In the aftermath of the Great Sumatra earthquake of 26th December, 2004, Ministry of Earth Sciences has set up an Indian Tsunami Early Warning Center at the Indian National Centre for Ocean Information Services (INCOIS), Hyderabad. The Center is mandated to provide advance warnings on Tsunamis likely to affect the coastal areas of the country. As part of this, a 17-station Real Time Seismic Monitoring Network (RTSMN) has been set up by India Meteorological Department. The network is capable of monitoring and reporting, in least possible time, the occurrence of earthquakes capable of generating Tsunamis likely to affect the Indian coastal regions. The data from the 17 Broadband seismic field stations is transmitted simultaneously in real time through V-SAT communication facilities to the Central Receiving Stations (CRSs) located at IMD, New Delhi and INCOIS, Hyderabad for processing and interpretation. The CRSs are equipped with state-of-art computing hardware, communication, data processing, visualization and dissemination facilities. For providing better azimuthal coverage towards detecting earthquakes of tsunami-genic potential, the RTSMN system has been configured to include about 100 global stations of IRIS (a consortium of Incorporated Research Institutions in Seismology), whose data is available freely through internet. The earthquake information is disseminated through various communication channels to all the concerned user agencies in a fully automated mode. Based on the earthquake information provided by the RTSMN and other ocean related observations / analysis, INCOIS evaluates the tsunamigenic potential of the undersea earthquakes and issues necessary warnings / alerts, as per the situation.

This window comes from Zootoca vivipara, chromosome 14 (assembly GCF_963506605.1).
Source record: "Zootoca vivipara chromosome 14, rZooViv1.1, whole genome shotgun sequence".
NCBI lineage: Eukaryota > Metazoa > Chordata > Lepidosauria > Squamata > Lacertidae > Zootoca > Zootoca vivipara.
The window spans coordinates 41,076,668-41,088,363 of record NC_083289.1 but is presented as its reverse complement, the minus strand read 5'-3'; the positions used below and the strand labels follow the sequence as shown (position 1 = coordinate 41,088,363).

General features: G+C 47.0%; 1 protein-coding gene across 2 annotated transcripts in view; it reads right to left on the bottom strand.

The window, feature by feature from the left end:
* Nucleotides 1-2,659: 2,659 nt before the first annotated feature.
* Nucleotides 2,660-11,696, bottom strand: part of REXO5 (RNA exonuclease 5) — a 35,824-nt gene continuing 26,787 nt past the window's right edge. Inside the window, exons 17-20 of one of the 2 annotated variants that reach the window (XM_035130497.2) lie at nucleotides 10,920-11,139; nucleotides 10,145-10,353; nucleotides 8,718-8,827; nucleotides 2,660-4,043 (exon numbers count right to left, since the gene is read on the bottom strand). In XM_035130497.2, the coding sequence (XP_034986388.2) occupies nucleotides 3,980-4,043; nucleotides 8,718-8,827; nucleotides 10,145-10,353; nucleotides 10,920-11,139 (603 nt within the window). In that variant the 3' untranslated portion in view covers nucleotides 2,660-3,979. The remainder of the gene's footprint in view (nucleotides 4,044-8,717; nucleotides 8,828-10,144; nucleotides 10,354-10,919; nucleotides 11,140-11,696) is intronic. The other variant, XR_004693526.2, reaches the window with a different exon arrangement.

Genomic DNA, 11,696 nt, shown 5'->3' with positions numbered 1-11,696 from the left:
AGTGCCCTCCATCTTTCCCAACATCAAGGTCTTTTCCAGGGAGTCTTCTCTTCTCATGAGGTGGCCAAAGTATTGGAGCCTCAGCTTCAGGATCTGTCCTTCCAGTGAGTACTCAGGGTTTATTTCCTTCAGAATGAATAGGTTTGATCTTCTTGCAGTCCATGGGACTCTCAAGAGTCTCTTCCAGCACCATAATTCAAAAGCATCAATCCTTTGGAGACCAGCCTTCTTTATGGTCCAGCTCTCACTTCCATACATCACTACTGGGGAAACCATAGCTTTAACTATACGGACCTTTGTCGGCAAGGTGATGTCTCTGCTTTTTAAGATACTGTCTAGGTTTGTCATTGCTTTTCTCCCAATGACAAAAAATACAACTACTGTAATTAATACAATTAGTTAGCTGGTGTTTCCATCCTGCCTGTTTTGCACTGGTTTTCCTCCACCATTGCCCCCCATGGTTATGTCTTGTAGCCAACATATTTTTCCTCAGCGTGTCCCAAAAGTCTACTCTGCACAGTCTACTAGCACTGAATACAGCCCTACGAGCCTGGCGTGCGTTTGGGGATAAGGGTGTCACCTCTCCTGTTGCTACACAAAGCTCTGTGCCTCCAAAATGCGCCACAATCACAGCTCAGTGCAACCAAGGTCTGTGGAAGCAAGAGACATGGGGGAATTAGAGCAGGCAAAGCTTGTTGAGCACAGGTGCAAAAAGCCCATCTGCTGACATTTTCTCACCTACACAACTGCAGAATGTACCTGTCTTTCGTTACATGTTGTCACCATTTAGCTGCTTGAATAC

4.   National Seismological Data Base Centre (NSDC)

 

The available seismological data from all the network stations including those operated by other agencies is compiled, processed, analyzed and archived systematically at the National Seismological Database Centre (NSDC) on a regular basis. Monthly National Seismological Bulletins containing the phase data and the processed information on source parameters of all earthquakes located by the seismological network of IMD are prepared regularly. India, represented by IMD, is a permanent Member of the International Seismological Centre (ISC), UK. Seismological Bulletins of IMD are shared regularly with International Seismological Centre (ISC), UK for incorporation in the ISC’s Monthly Seismological Bulletins, which contain information on earthquakes occurring all across the globe. As part of systematic archival of historical analog charts, state-of-the-art facilities have also been established for raster scanning and vector digitization of seismic analog charts. These facilities have enabled raster scanning of a lakh old analog charts and vector digitization of significant earthquake waveforms. Seismology Division supplies earthquake data and seismicity reports of specific regions to various user agencies such as, insurance companies, industrial units, power houses, river valley projects etc. on payment basis. Seismological data and earthquake related information is also supplied to agencies dealing with relief and rehabilitation measures, earthquake disaster mitigation and management related matters, seismic zoning, etc. Earthquake data is shared with various scientific, academic and R&D institutions for research purposes. Towards early warning of tsunamis, real-time continuous seismic waveform data of three IMD stations, viz., Portblair, Minicoy and Shillong, is shared with global community, through IRIS (Incorporated Research Institutions of Seismology), Washington D.C., USA.